Sherman Halsey Passes Away; Suzy Bogguss to Release Merle Haggard Tribute; Ronnie Milsap Debuts New Single
Juli Thanki | October 31st, 2013
Music video director and producer Sherman Halsey passed away at the age of 56. Among the videos he worked on were Tim McGraw’s “Live Like You Were Dying,” Dwight Yoakam’s “Little Sister,” and Alan Jackson’s version of “Tall Tall Trees.”
Suzy Bogguss will release Lucky, her salute to Merle Haggard, on February 4. The album will include “Silver Wings,” “The Running Kind,” “Someday When Things Are Good,” “Sing Me Back Home,” and more. (via press release)
T Bone Burnett discusses his work on Inside Llewyn Davisand why he left Nashville in this Hollywood Reporter piece written by Chris Willman. Burnett’s new label, Electromagnetic Recordings, is now aligned with Capitol; among the projects Burnett has planned are a new Jerry Lee Lewis album and an album of songs by Cowboy Jack Clement.
“Drug-fueled mockumentary” East Nashville Tonight includes appearances by Todd Snider, Elizabeth Cook, Chuck Mead, Amanda Shires, and Peter Cooper. Here’s the trailer; the film will be streamed online starting November 19.
Ronnie Milsap will release a new album in late January. Listen to the title track, “Summer #17,” here.
The Grascals released a video for their song “American Pickers,” which will be on the band’s next album, When I Get My Pay (out November 19). The video includes guest appearances by Dierks Bentley and the reality television stars from the television show American Pickers, which apparently isn’t about bluegrass musicians at all; this realization is nearly as disappointing as the time I learned Top Hooker was a show about fishing.
Here’s a video for “Call Me Up,” a song on Shelby Lynne’s new EP, Thanks, which also comes out on November 19.
David Cantwell asks, “Can Brandy Clark Save Country Music?” An excerpt from the article: [Life] isn’t only a party, it isn’t just about trucks. As the Carter Family liked to sing, life comes with stormy and sunny sides both, and with a thousand shades of sky between. Nashville country used to know that—and knew it regardless of how it sounded at any given moment. The country tradition has long given us songs about feeling pride in your work—and songs about hating your job. Songs about cherishing the small town where you grew up, and songs about feeling trapped there, as well—and ones about feeling both those emotions at the same time. Such songs have been a defining element of what has made country music “country” all along. But a country music that neglects for too long the down-on-the-ground experiences and feelings of its audience—the marrying and the cheating, the fun and the pain (and the numbing of the pain, and sometimes the transcendence of it), the promise and the regret and more—is a genre in crisis. Maybe even a genre in need of saving.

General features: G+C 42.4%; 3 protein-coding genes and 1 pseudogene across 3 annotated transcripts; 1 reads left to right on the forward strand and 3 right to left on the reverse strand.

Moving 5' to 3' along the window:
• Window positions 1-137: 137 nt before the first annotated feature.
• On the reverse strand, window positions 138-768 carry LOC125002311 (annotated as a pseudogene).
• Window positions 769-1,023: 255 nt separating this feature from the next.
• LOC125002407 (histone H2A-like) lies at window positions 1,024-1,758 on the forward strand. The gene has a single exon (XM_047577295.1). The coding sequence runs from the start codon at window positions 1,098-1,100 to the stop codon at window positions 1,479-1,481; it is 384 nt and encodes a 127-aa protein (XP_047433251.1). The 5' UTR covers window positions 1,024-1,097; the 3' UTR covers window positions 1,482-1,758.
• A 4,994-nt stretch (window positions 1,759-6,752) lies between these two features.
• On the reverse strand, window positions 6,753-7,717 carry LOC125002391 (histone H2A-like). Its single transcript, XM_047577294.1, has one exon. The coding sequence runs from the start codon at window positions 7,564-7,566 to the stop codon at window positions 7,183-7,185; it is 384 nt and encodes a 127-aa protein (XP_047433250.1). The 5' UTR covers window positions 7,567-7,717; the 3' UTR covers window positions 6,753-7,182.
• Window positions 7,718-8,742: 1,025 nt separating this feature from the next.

The Avett Brothers’ trip to Letterman included an hour-long performance after their TV appearance.
The Academy of Country Music announced that the Musician-Bandleader-Instrumentalist Awards will be renamed the Studio Recording Awards. New categories have been added to the Casino of the Year and Venue of the Year Awards based on venue capacity.
Willie Nelson signed a deal with Little, Brown and Company. His next book, a yet-untitled memoir, will be released in 2015.
Juli Thanki is the editor of Engine 145 and a freelance writer whose work has appeared in the Washington Post, Bluegrass Unlimited, and M Music & Musicians Magazine. In 2011 she received the International Bluegrass Music Association Print Media Person of the Year award.